Cleaning Up Polluting Mines With Plants–Plants That Then Turn Into Precious Metals

One enterprising scientist thinks we’re close to creating a whole new, much greener mining industry.

Nothing grows here at Walker Ridge. Oaks, pines, and wildflowers stop abruptly at the edges of a huge swath of bare earth. The dead zone–tinged an uneasy shade of green–stretches almost as far as the eye can see in one direction, down a slope that feeds directly into a watershed. Piles of dirt, scraps of rust-eaten metal, and a few crumbling bricks seem the only signs left of this Superfund site that used to be the home of a Gold Rush-era mercury mine. They’re not.

Downriver, fish have 20 times more mercury in their flesh than the EPA says is safe for consumption. Two hours south, mercury concentrations spike in San Francisco Bay during big floods. Geologists and hydrologists estimate that this abandoned mine–and at least 5,200 others like it in the state–will continue to leak poison for the next 10,000 years. With the costs of “remediating” a single polluting mine falling somewhere between $.5 and $7 million, the solution often seems to be to just deal with the mercury and leave the mines as they are.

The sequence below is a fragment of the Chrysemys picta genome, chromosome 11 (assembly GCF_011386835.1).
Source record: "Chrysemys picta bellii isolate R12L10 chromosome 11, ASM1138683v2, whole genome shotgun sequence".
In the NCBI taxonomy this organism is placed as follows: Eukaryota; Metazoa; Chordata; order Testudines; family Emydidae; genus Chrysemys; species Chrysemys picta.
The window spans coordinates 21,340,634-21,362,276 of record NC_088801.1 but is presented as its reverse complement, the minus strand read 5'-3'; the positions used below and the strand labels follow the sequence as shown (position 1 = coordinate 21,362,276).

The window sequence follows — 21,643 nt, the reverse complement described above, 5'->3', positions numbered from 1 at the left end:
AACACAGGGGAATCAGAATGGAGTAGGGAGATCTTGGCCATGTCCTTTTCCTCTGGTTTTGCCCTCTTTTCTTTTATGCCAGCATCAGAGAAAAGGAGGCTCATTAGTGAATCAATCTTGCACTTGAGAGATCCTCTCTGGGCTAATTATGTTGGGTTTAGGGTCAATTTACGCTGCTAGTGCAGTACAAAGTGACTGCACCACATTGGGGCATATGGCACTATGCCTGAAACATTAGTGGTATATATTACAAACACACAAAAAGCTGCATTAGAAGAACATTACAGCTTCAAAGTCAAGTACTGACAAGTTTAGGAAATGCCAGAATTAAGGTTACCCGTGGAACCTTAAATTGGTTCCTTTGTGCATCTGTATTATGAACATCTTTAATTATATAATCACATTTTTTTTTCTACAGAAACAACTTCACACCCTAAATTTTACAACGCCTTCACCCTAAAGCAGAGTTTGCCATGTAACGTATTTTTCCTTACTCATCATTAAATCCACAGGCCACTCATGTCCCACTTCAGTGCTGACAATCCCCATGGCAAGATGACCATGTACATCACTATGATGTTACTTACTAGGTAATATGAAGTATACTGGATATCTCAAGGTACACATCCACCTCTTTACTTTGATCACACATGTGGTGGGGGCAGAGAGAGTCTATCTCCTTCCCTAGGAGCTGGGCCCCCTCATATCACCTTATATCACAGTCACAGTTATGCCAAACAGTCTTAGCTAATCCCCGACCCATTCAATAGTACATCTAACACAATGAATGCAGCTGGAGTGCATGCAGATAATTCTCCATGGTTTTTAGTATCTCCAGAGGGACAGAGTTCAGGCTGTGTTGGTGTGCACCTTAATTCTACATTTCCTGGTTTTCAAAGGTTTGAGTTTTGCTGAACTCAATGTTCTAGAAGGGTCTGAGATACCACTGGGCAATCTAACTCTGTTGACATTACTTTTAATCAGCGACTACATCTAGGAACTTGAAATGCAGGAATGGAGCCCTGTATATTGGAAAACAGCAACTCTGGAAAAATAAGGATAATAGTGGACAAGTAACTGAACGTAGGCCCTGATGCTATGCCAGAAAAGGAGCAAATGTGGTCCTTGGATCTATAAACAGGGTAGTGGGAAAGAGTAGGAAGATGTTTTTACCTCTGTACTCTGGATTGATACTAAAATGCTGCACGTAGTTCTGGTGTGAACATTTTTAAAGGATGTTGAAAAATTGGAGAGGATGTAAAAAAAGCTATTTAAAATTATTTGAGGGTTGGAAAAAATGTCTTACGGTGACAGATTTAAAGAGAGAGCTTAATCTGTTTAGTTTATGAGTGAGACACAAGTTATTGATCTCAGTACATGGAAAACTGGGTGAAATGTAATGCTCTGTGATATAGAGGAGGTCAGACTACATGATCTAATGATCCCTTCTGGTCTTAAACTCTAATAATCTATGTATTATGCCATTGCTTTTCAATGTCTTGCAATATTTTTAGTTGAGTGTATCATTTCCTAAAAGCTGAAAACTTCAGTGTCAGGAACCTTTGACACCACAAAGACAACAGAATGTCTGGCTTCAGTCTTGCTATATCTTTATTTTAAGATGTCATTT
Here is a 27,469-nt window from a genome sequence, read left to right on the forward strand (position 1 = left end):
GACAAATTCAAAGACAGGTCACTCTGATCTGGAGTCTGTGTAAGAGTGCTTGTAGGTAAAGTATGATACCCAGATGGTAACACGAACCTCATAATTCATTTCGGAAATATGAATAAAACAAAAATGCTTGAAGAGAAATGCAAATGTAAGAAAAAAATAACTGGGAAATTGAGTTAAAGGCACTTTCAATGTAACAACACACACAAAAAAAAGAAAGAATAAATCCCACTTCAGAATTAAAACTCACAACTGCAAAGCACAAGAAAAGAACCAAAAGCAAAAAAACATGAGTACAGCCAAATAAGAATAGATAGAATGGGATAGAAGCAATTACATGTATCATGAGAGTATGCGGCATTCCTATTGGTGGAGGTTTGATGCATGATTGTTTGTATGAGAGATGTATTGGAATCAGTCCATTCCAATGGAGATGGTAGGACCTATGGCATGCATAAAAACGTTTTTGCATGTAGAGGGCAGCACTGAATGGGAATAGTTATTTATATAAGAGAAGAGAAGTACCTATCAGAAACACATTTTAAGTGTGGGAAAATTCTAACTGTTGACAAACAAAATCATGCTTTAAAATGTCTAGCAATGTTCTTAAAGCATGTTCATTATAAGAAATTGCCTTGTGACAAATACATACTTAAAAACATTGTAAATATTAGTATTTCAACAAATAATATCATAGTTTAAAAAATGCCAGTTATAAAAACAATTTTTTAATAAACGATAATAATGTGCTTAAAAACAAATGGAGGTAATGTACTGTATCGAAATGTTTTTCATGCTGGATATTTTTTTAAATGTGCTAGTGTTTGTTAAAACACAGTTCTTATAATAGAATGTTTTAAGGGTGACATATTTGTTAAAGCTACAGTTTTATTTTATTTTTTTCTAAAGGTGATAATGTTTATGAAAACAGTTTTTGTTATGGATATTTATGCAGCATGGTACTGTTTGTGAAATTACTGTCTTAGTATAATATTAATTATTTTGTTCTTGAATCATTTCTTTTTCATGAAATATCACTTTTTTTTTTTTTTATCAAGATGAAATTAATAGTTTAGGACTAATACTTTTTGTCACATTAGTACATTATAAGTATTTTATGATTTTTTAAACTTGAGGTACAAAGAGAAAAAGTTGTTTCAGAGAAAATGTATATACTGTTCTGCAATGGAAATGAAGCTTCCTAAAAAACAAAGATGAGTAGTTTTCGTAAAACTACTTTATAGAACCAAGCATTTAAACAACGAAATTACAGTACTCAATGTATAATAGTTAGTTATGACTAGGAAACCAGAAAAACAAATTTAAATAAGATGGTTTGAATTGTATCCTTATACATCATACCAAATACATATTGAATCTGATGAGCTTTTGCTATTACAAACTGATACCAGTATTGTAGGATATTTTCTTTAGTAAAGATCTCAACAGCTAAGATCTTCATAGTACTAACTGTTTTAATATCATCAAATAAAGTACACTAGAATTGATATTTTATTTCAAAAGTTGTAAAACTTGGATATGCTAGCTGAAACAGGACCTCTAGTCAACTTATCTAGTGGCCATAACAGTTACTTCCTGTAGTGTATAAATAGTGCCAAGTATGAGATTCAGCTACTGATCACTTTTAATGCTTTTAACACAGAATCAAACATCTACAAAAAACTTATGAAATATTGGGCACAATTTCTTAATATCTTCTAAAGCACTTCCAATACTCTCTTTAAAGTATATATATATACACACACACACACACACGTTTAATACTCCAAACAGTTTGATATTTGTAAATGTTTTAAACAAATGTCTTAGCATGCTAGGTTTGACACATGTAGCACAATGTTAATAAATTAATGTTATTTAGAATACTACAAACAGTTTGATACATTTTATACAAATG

But what if there were a way to monetize that cleanup, to turn Superfund sites, abandoned mines, and other metal-contaminated dead zones into desirable (and healthier) real estate?

In Dylan Burge’s vision of the Walker Ridge site, mining operations are booming again. Thousands of rows of deeply green, compact plants are thriving in the toxic soil, reaching for sunlight that filters through fabric tarps stretched overhead. Downhill (just below glinting banks of solar panels), metal-contaminated effluent from the old mine is being captured and piped back up to the plants, watering some rows while filling hydroponics for others. The mercury problem is under control, trucks are rolling off the site, and no one’s spending $7 million. In fact, people are making money. That’s because, as Burge sees the future possibilities, the world’s first loads of truly “green,” sustainable metals–mostly nickel from this site, plus a little gold–are headed for market.

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